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Ten Things You Didn't Know About Polar Bears

One of our favourite animals and we never tire of seeing new pictures of them. And you can get photos for yourself on one of our polar bear watching trips. Here we list ten things you probably didn't know about the world's largest bear. 

1.    Polar bears live in the Arctic but not in the Antarctic. In fact, the word Arctic comes from the Greek word for ‘bear’.

2.    Polar bears are not left-handed. It’s a common mis-conception that polar bears use their left paw to do most things, but research has shown they use both equally.

3.    Polar bears have black skin and each hair is a hollow tube. The way ultraviolet light is absorbed gives the bears their white appearance.

4.    The staple food in a polar bear’s diet is seals, particularly ringed seals. In particular, they feed on the blubber which has a high calorific value. This helps them to maintain a thick layer of fat which serves both as insulation against the cold and an energy store for when food is scarce.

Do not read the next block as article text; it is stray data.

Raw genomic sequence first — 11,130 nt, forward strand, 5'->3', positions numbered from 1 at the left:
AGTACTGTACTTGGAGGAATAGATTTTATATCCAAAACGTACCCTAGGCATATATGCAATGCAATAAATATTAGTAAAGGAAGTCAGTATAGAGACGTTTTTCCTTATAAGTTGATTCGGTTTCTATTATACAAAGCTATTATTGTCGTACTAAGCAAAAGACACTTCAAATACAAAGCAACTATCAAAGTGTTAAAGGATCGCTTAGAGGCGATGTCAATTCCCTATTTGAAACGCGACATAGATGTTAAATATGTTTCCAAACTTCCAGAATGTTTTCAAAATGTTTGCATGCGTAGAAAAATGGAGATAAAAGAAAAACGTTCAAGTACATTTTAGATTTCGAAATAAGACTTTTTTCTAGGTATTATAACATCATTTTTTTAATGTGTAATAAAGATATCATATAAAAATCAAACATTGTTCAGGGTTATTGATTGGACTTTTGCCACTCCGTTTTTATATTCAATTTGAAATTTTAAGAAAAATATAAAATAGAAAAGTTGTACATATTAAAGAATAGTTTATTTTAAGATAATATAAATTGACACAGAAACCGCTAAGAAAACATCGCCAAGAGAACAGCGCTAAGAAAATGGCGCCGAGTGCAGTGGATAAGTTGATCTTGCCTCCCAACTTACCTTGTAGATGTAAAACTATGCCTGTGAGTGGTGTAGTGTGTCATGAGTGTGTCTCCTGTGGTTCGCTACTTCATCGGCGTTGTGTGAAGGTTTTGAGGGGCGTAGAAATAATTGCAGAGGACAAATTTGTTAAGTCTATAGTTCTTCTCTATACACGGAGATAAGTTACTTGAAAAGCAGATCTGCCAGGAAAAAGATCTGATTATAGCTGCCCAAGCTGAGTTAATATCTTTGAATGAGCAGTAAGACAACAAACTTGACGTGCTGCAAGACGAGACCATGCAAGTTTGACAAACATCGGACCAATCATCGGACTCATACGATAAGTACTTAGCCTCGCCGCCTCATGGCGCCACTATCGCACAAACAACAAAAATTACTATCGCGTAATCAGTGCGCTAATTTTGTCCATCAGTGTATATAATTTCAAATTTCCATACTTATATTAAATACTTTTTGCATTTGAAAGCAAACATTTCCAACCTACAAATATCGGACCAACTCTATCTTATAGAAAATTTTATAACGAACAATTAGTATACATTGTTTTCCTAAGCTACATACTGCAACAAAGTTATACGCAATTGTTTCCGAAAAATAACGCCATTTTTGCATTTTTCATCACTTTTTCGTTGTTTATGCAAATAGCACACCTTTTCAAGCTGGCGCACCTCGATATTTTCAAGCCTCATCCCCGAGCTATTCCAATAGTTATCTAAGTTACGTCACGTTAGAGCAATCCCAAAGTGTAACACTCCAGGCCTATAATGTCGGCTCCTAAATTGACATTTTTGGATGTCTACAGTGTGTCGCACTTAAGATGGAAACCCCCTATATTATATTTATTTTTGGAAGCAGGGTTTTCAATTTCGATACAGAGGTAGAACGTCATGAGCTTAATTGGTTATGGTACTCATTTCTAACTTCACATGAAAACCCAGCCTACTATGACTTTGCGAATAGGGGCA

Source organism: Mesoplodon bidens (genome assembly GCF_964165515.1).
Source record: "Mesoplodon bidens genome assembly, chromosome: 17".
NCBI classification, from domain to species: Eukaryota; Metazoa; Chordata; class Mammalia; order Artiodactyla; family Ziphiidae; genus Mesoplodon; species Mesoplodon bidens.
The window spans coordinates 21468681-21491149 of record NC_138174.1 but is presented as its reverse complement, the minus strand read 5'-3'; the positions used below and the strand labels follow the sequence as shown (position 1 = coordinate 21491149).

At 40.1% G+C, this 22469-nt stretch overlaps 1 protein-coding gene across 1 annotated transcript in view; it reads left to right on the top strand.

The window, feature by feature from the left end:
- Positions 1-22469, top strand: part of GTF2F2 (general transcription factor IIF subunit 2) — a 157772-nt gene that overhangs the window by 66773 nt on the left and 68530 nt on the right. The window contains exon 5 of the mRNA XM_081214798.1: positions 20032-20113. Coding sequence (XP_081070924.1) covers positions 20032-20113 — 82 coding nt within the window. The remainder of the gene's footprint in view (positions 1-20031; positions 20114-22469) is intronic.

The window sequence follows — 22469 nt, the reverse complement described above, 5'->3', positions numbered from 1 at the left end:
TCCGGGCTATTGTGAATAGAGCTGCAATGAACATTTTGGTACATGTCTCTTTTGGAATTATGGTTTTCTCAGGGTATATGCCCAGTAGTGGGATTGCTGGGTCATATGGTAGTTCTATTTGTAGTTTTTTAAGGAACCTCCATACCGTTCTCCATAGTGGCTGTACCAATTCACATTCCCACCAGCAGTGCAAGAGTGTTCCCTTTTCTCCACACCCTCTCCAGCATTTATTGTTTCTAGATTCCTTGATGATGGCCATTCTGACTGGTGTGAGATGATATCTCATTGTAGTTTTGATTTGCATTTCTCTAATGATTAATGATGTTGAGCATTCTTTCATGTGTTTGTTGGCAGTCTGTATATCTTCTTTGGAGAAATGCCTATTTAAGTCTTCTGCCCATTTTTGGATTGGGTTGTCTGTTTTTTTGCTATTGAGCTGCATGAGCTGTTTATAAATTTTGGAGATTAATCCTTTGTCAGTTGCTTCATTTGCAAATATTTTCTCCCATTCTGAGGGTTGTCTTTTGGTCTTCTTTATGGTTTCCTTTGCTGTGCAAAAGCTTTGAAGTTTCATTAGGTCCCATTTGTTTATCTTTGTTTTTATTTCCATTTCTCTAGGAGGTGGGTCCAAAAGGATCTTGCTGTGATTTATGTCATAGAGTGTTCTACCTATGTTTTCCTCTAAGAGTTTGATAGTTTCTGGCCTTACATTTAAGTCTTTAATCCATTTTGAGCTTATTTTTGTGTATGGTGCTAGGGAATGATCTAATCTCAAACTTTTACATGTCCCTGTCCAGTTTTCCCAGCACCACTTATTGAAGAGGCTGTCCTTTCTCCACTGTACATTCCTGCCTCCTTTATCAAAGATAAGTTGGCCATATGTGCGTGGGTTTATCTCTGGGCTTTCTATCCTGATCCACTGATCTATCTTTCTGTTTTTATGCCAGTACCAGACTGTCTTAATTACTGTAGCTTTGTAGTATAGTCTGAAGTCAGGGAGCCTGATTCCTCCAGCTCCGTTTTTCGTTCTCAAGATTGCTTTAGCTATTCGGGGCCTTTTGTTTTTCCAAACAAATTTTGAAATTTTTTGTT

5.    Polar bears can swim up to six miles an hour – their partially webbed feet help them be proficient in the water. The polar bear is the only bear which is considered to be a marine mammal. The Latin name for polar bears is Ursus maritimus.

6.    Polar bears have a very strong sense of smell, which helps them when hunting. Some people say they cover their noses when hunting to avoid detection but this is largely thought to be untrue.

7.    Polar bears don’t hibernate. Females will spend more time in their dens when pregnant but generally these large animals keep going throughout the winter.

8.    Polar bears are at the top of the food chain. They have no predators, apart from humans.

9.    The largest polar bear ever recorded weighed in at more than 2,200 kilograms. Male polar bears usually weigh up to 545 kilograms and females up to 300.

10.    Polar bears occasionally inter-breed with grizzly bears creating a hybrid bear known as a pizzly bear, prizzly bear or grolar bear. The existence of these hybrid bears in the wild was only confirmed in 2006 following DNA testing of a strange looking bear which had been shot.

Don't just read about these fascinating animals, take a look at our Arctic Expeditions and see if you can spot one for yourself.

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